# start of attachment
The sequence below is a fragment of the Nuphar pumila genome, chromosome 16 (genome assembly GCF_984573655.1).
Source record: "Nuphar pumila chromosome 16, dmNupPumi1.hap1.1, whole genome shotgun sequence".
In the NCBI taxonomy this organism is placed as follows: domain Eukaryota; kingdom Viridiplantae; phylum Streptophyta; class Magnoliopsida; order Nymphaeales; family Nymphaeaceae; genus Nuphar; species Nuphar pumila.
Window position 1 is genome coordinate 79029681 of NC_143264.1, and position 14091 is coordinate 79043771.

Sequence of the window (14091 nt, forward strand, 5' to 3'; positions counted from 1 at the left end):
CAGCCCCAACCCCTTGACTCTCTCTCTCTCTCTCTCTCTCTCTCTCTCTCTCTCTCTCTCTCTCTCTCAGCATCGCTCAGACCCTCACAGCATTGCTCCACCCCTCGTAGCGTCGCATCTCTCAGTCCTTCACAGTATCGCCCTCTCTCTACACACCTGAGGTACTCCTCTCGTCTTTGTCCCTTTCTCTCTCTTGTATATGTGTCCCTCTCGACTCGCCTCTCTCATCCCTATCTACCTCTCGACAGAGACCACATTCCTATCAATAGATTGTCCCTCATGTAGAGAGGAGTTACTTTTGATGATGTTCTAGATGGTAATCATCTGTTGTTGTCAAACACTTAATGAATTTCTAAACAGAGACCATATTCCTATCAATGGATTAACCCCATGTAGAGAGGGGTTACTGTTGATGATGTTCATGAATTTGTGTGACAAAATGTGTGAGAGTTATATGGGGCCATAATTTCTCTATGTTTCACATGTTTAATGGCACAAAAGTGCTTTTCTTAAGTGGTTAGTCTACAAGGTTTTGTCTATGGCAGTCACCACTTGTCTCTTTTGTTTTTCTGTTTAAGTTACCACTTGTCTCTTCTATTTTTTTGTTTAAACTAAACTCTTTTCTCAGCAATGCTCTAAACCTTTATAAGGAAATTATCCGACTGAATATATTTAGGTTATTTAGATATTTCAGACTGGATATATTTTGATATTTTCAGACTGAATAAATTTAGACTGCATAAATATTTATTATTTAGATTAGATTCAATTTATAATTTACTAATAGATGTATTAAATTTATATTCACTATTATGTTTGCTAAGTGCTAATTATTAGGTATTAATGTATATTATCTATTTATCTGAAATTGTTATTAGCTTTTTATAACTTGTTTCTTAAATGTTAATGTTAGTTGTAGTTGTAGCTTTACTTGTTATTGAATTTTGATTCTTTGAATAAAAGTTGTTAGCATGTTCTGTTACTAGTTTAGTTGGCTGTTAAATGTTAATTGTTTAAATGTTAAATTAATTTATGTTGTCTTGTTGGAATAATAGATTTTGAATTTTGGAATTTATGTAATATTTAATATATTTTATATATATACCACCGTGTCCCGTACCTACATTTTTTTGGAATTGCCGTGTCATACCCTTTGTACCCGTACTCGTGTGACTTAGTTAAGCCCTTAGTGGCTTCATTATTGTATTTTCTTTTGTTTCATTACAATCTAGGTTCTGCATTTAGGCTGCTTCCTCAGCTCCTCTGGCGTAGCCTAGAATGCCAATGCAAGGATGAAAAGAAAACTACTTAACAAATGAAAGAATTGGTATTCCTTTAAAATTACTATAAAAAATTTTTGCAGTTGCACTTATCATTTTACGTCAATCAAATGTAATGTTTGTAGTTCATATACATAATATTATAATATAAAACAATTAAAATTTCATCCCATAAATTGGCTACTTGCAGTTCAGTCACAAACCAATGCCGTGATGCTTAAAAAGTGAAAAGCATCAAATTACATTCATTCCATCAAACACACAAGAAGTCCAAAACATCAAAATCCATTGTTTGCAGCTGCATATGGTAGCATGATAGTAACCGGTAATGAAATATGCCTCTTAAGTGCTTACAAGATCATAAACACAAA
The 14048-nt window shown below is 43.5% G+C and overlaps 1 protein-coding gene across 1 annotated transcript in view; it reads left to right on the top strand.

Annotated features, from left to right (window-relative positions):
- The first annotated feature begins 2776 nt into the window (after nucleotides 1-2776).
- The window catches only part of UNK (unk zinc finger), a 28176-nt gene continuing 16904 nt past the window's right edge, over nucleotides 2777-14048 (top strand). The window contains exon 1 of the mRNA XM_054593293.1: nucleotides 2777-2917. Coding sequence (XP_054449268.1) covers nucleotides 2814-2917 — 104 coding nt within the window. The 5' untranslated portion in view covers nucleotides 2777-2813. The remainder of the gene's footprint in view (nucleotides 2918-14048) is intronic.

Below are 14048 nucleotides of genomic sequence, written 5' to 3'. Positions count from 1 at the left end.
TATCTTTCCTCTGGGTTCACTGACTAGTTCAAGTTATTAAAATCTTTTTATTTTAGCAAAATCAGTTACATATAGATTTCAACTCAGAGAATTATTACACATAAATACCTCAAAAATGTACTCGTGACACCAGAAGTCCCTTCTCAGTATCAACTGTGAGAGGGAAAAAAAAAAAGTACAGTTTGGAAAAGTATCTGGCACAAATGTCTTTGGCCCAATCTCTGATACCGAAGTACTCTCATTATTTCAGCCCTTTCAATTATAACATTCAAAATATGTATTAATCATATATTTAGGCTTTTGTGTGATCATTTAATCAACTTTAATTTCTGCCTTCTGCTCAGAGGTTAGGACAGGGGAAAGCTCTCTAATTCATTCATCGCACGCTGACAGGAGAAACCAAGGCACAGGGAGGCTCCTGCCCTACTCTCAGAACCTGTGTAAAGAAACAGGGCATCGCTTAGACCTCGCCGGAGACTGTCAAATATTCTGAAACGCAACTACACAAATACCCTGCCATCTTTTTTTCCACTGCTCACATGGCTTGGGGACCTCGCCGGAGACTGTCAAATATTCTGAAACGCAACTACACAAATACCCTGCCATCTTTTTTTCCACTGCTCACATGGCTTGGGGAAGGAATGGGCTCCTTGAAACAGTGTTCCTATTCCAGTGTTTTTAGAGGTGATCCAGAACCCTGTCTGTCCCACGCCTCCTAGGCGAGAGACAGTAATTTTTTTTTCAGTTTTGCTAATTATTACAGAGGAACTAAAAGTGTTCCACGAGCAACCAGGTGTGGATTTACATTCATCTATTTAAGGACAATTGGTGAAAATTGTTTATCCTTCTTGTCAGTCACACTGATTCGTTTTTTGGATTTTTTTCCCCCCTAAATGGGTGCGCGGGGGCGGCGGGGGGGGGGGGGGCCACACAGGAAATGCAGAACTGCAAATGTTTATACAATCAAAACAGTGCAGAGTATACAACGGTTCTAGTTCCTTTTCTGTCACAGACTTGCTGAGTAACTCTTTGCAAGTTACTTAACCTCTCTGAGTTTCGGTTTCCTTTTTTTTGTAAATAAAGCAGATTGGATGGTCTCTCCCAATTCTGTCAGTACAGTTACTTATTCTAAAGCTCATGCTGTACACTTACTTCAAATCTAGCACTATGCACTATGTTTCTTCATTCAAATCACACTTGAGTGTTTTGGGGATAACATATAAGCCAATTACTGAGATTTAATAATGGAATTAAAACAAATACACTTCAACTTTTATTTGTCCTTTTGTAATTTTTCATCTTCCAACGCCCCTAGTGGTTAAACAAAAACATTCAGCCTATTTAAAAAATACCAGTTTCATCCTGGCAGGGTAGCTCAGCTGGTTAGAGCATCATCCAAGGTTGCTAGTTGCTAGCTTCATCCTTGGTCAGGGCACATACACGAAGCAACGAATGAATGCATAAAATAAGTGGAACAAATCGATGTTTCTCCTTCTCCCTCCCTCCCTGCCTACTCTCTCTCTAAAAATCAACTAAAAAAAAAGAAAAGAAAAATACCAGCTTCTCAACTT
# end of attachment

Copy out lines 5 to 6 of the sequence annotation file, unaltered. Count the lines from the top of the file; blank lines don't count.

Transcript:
Sequence of the window (14091 nt, forward strand, 5' to 3'; positions counted from 1 at the left end):
CAGCCCCAACCCCTTGACTCTCTCTCTCTCTCTCTCTCTCTCTCTCTCTCTCTCTCTCTCTCTCTCTCAGCATCGCTCAGACCCTCACAGCATTGCTCCACCCCTCGTAGCGTCGCATCTCTCAGTCCTTCACAGTATCGCCCTCTCTCTACACACCTGAGGTACTCCTCTCGTCTTTGTCCCTTTCTCTCTCTTGTATATGTGTCCCTCTCGACTCGCCTCTCTCATCCCTATCTACCTCTCGACAGAGACCACATTCCTATCAATAGATTGTCCCTCATGTAGAGAGGAGTTACTTTTGATGATGTTCTAGATGGTAATCATCTGTTGTTGTCAAACACTTAATGAATTTCTAAACAGAGACCATATTCCTATCAATGGATTAACCCCATGTAGAGAGGGGTTACTGTTGATGATGTTCATGAATTTGTGTGACAAAATGTGTGAGAGTTATATGGGGCCATAATTTCTCTATGTTTCACATGTTTAATGGCACAAAAGTGCTTTTCTTAAGTGGTTAGTCTACAAGGTTTTGTCTATGGCAGTCACCACTTGTCTCTTTTGTTTTTCTGTTTAAGTTACCACTTGTCTCTTCTATTTTTTTGTTTAAACTAAACTCTTTTCTCAGCAATGCTCTAAACCTTTATAAGGAAATTATCCGACTGAATATATTTAGGTTATTTAGATATTTCAGACTGGATATATTTTGATATTTTCAGACTGAATAAATTTAGACTGCATAAATATTTATTATTTAGATTAGATTCAATTTATAATTTACTAATAGATGTATTAAATTTATATTCACTATTATGTTTGCTAAGTGCTAATTATTAGGTATTAATGTATATTATCTATTTATCTGAAATTGTTATTAGCTTTTTATAACTTGTTTCTTAAATGTTAATGTTAGTTGTAGTTGTAGCTTTACTTGTTATTGAATTTTGATTCTTTGAATAAAAGTTGTTAGCATGTTCTGTTACTAGTTTAGTTGGCTGTTAAATGTTAATTGTTTAAATGTTAAATTAATTTATGTTGTCTTGTTGGAATAATAGATTTTGAATTTTGGAATTTATGTAATATTTAATATATTTTATATATATACCACCGTGTCCCGTACCTACATTTTTTTGGAATTGCCGTGTCATACCCTTTGTACCCGTACTCGTGTGACTTAGTTAAGCCCTTAGTGGCTTCATTATTGTATTTTCTTTTGTTTCATTACAATCTAGGTTCTGCATTTAGGCTGCTTCCTCAGCTCCTCTGGCGTAGCCTAGAATGCCAATGCAAGGATGAAAAGAAAACTACTTAACAAATGAAAGAATTGGTATTCCTTTAAAATTACTATAAAAAATTTTTGCAGTTGCACTTATCATTTTACGTCAATCAAATGTAATGTTTGTAGTTCATATACATAATATTATAATATAAAACAATTAAAATTTCATCCCATAAATTGGCTACTTGCAGTTCAGTCACAAACCAATGCCGTGATGCTTAAAAAGTGAAAAGCATCAAATTACATTCATTCCATCAAACACACAAGAAGTCCAAAACATCAAAATCCATTGTTTGCAGCTGCATATGGTAGCATGATAGTAACCGGTAATGAAATATGCCTCTTAAGTGCTTACAAGATCATAAACACAAA